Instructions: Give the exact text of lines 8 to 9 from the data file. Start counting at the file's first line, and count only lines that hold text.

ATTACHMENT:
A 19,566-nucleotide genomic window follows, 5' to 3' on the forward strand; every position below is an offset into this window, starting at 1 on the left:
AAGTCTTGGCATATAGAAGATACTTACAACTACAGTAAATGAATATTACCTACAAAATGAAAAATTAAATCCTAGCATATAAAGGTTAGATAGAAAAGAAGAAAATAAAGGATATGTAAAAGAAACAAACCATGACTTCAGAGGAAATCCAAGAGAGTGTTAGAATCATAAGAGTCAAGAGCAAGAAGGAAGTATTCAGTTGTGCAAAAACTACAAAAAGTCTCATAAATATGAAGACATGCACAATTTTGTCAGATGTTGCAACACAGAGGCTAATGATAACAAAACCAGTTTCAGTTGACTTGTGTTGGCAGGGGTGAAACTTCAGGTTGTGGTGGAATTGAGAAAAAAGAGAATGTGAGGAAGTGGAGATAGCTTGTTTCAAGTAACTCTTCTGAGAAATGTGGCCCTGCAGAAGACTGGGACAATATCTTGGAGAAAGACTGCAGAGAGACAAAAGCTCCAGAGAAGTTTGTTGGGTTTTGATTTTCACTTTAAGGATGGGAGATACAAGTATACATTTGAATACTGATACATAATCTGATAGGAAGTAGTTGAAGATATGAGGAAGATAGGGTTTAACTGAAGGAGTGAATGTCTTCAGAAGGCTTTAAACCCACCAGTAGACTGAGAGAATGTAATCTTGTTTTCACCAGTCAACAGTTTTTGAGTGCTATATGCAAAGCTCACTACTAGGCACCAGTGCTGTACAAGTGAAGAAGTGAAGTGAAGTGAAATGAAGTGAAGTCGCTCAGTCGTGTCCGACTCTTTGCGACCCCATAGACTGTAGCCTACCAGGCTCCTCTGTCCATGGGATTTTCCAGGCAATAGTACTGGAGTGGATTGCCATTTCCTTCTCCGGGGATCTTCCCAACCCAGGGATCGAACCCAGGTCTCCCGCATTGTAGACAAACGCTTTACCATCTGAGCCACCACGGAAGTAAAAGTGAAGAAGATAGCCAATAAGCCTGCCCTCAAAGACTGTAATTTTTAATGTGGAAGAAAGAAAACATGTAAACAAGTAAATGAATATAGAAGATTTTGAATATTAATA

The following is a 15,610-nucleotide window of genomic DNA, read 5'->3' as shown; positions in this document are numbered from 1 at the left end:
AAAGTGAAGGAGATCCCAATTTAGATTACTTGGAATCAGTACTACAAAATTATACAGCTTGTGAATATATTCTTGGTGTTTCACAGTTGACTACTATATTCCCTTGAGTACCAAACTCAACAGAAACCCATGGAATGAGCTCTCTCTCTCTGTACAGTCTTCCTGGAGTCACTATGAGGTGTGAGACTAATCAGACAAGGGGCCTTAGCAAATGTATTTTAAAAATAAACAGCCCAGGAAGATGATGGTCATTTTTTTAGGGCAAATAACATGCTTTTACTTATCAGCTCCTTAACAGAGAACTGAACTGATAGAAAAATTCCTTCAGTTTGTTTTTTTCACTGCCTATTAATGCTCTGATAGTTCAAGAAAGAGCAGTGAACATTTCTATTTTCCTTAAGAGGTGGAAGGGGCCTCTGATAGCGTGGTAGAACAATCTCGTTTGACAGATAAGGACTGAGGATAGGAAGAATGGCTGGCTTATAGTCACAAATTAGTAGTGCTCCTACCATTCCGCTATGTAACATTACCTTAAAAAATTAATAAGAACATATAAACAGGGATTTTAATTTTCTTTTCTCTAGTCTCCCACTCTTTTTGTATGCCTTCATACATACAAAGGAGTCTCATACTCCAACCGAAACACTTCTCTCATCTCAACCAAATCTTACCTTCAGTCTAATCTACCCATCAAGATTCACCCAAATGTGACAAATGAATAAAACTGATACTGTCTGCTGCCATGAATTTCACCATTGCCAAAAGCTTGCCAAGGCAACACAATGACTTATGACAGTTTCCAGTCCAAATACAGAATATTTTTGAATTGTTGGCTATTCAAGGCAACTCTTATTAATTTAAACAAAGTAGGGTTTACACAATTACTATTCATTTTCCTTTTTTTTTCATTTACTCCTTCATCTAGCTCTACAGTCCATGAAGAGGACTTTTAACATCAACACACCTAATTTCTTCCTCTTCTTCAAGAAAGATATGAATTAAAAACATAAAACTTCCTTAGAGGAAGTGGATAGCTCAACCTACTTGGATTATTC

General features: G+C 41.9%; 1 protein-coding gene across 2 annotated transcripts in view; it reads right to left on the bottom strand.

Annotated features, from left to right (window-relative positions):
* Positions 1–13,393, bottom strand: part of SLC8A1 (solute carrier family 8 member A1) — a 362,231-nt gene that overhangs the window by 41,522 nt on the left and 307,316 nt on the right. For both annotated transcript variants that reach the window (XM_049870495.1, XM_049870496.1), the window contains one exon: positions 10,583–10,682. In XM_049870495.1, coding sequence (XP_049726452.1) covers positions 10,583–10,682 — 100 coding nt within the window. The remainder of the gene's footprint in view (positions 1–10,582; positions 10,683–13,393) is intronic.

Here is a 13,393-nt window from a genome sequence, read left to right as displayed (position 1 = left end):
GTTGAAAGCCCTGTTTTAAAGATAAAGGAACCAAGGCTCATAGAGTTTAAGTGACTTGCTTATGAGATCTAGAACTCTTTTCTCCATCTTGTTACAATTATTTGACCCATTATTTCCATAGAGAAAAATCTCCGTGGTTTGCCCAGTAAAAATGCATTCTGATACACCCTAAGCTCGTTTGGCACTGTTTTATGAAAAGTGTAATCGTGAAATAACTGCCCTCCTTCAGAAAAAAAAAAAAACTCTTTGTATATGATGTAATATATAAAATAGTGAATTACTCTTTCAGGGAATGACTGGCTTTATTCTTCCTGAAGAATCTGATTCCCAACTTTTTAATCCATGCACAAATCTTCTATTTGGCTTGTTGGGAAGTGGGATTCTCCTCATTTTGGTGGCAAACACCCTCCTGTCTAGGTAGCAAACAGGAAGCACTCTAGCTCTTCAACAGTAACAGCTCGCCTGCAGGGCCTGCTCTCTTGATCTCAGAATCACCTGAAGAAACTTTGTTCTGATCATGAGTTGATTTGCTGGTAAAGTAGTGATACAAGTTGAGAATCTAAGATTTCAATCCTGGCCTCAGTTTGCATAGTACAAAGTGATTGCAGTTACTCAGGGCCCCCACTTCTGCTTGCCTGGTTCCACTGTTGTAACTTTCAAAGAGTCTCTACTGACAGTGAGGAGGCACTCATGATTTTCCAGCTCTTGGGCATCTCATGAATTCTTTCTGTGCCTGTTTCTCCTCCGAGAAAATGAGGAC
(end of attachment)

Here is a 13,393-nt window from a genome sequence, read left to right as displayed (position 1 = left end):
GTTGAAAGCCCTGTTTTAAAGATAAAGGAACCAAGGCTCATAGAGTTTAAGTGACTTGCTTATGAGATCTAGAACTCTTTTCTCCATCTTGTTACAATTATTTGACCCATTATTTCCATAGAGAAAAATCTCCGTGGTTTGCCCAGTAAAAATGCATTCTGATACACCCTAAGCTCGTTTGGCACTGTTTTATGAAAAGTGTAATCGTGAAATAACTGCCCTCCTTCAGAAAAAAAAAAAAACTCTTTGTATATGATGTAATATATAAAATAGTGAATTACTCTTTCAGGGAATGACTGGCTTTATTCTTCCTGAAGAATCTGATTCCCAACTTTTTAATCCATGCACAAATCTTCTATTTGGCTTGTTGGGAAGTGGGATTCTCCTCATTTTGGTGGCAAACACCCTCCTGTCTAGGTAGCAAACAGGAAGCACTCTAGCTCTTCAACAGTAACAGCTCGCCTGCAGGGCCTGCTCTCTTGATCTCAGAATCACCTGAAGAAACTTTGTTCTGATCATGAGTTGATTTGCTGGTAAAGTAGTGATACAAGTTGAGAATCTAAGATTTCAATCCTGGCCTCAGTTTGCATAGTACAAAGTGATTGCAGTTACTCAGGGCCCCCACTTCTGCTTGCCTGGTTCCACTGTTGTAACTTTCAAAGAGTCTCTACTGACAGTGAGGAGGCACTCATGATTTTCCAGCTCTTGGGCATCTCATGAATTCTTTCTGTGCCTGTTTCTCCTCCGAGAAAATGAGGAC